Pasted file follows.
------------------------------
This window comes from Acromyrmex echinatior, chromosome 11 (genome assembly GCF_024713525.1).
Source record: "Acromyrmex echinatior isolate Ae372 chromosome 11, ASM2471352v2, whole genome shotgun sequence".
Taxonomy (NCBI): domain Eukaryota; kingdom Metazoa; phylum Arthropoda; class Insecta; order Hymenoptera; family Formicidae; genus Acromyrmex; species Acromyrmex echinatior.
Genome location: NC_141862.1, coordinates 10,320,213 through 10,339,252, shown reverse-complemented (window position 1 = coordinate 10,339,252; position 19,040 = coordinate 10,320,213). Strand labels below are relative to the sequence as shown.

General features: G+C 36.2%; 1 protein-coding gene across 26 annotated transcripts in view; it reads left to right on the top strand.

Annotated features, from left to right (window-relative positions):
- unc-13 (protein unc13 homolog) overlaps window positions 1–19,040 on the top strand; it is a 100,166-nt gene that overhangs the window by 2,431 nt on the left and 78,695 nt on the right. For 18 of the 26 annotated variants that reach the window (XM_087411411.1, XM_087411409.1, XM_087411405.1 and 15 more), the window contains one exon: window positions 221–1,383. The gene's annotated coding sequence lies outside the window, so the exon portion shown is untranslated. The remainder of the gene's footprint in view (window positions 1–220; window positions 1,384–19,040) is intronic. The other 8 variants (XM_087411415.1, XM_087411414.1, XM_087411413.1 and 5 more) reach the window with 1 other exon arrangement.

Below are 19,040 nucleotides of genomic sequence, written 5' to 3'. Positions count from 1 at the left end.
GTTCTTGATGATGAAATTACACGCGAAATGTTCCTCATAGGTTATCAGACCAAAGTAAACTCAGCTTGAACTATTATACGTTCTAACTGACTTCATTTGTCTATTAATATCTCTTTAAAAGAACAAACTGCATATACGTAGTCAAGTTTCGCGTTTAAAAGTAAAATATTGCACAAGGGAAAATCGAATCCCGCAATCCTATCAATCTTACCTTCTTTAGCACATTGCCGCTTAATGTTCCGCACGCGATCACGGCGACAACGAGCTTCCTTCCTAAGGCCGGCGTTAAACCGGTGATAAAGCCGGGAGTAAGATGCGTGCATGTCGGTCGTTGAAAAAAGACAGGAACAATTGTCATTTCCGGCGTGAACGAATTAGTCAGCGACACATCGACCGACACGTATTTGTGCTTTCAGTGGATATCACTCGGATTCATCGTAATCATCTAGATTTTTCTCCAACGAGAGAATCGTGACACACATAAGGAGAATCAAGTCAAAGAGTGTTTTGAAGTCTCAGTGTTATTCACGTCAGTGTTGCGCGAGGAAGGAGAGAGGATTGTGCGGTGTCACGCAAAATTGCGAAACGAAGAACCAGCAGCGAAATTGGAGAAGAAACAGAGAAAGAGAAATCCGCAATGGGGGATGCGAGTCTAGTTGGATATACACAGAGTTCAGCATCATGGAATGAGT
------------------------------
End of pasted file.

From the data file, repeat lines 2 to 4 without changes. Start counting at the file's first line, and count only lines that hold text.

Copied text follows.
Source record: "Acromyrmex echinatior isolate Ae372 chromosome 11, ASM2471352v2, whole genome shotgun sequence".
Taxonomy (NCBI): domain Eukaryota; kingdom Metazoa; phylum Arthropoda; class Insecta; order Hymenoptera; family Formicidae; genus Acromyrmex; species Acromyrmex echinatior.
Genome location: NC_141862.1, coordinates 10,320,213 through 10,339,252, shown reverse-complemented (window position 1 = coordinate 10,339,252; position 19,040 = coordinate 10,320,213). Strand labels below are relative to the sequence as shown.